All of those methods of communication tie into Kickstarter’s goal of presenting and funding intriguing and interesting projects people come up with. In particular, descriptions, comments, emails, and updates basically combine to allow creators and backers to share their ideas on how the project can be improved and to clarify terms. Also, Backing is the ultimate way people can show their support for a project and/or its creator. For example, the document clearly shows that over 2,700 people have provided monetary support for the Jiva Cube project. A glance at the updates page shows that the project creators are eager to provide new incentives for backers to stick with the project and others to support the project.

As seen above, Kickstarter users have developed specific lexicon. For example, the term “backer” refers to anyone who has pledged money to support a project. “To back” means to support a project with money. “Perk” refers to a reward that is given for a monetary contribution. “Pledging” is to promise to contribute a certain amount of money if the project-funding goal is reached. “Updates” refer to any new information the project creators have provided.

Of course, levels of expertise range from the Kickstarter newbie who doesn’t know how to differentiate projects that seam like a hoax from legitimate projects to the super-involved user who is very active in backing and commenting on projects.

The particular document I chose was written by both backers and the project creators. The document was noticeably written by an insider because it showed evidence of a person(s) proficient in getting information about a product across in an interesting and concise manner. The author shows a video first to bring life to the project, following with project updates and a FAQ to show the author’s investment in the project. Since the project earned nearly six times its funding goal, it is safe to say the author was an insider.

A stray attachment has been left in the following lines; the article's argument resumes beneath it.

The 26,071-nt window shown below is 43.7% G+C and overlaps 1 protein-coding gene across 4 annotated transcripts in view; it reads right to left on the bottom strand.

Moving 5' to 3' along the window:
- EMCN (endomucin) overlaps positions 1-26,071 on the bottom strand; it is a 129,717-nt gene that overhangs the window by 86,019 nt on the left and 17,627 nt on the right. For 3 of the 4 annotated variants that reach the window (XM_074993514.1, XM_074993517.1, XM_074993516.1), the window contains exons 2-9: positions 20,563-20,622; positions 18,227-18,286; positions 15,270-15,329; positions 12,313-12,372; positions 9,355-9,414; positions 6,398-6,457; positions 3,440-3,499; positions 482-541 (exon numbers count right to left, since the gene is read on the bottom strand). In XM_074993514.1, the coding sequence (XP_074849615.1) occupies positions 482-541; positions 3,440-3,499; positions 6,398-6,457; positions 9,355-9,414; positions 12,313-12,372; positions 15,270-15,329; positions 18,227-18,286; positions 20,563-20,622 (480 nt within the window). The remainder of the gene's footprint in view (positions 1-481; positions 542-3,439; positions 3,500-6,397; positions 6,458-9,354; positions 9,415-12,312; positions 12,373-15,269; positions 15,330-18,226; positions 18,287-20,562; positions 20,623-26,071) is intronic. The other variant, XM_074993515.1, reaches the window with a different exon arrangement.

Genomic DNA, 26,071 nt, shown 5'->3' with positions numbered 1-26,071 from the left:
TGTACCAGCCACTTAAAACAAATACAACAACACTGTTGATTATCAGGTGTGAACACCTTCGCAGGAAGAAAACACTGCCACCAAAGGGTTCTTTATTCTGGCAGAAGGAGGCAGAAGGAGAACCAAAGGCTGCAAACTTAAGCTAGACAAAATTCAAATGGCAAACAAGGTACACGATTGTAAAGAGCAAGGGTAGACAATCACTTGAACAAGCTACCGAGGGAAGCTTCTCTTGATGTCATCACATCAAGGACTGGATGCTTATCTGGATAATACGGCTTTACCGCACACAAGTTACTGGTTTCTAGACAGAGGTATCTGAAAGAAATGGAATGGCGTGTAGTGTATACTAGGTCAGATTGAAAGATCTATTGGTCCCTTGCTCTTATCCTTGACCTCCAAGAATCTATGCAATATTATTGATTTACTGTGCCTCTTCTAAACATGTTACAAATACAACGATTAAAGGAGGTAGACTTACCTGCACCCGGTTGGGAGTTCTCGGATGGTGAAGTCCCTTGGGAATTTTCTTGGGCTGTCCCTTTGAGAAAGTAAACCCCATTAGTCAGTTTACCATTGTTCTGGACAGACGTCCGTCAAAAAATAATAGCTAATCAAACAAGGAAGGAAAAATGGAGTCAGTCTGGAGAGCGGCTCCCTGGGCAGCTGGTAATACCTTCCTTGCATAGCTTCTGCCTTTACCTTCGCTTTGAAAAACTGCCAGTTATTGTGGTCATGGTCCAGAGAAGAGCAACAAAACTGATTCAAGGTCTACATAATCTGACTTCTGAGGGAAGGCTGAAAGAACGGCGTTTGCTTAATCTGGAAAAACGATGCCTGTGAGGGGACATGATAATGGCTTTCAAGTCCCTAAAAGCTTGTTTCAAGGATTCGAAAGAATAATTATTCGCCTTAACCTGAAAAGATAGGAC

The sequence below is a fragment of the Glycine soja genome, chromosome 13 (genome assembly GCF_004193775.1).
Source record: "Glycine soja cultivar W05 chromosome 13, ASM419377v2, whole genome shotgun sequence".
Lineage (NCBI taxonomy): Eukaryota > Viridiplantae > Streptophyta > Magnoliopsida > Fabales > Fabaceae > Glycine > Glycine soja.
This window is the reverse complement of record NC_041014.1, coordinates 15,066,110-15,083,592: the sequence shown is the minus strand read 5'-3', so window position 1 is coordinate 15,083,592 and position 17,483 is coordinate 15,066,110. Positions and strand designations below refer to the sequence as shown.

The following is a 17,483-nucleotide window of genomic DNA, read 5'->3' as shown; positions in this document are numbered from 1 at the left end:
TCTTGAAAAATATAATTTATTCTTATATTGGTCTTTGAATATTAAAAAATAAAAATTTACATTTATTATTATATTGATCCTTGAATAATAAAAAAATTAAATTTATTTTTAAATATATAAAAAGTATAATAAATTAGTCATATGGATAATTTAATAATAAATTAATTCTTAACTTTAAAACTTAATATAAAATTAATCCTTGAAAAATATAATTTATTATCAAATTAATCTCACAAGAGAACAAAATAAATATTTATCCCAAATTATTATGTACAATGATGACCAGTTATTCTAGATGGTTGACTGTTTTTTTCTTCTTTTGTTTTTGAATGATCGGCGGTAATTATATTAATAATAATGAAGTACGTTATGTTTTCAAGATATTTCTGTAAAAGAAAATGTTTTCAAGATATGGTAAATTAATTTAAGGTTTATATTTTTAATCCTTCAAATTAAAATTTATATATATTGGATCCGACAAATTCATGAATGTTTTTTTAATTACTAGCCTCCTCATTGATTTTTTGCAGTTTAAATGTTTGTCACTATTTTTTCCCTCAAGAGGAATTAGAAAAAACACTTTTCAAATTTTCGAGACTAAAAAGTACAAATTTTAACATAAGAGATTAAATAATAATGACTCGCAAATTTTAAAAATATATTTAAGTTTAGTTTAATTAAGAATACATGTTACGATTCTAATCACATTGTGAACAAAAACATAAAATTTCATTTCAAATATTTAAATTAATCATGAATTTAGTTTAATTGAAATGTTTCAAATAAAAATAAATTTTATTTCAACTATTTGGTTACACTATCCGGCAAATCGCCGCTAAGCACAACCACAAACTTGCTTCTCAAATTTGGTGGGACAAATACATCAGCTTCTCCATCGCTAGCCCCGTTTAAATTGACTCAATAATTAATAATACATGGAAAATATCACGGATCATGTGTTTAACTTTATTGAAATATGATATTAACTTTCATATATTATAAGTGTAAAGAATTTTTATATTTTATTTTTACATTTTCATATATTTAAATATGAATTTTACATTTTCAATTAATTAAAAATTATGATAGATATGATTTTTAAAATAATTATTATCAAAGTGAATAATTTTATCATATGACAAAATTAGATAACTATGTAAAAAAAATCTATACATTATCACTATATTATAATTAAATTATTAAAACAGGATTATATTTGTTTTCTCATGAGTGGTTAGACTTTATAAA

The document helped the Kickstarter community achieve its goals because it is an example of a successfully funded project. For a project to be successfully funded, the project creators must lay our their project descriptions clearly. On the document, it is very easy to see what the project is because the first item a person will notice on the document is a video describing Jiva Cubes.

Project creators must also provide frequent updates to show the backers that they are involved and heavily invested in the project. Backers themselves were also very active in learning about the project, posting a combined 137 comments on the project and hundreds more on each project update.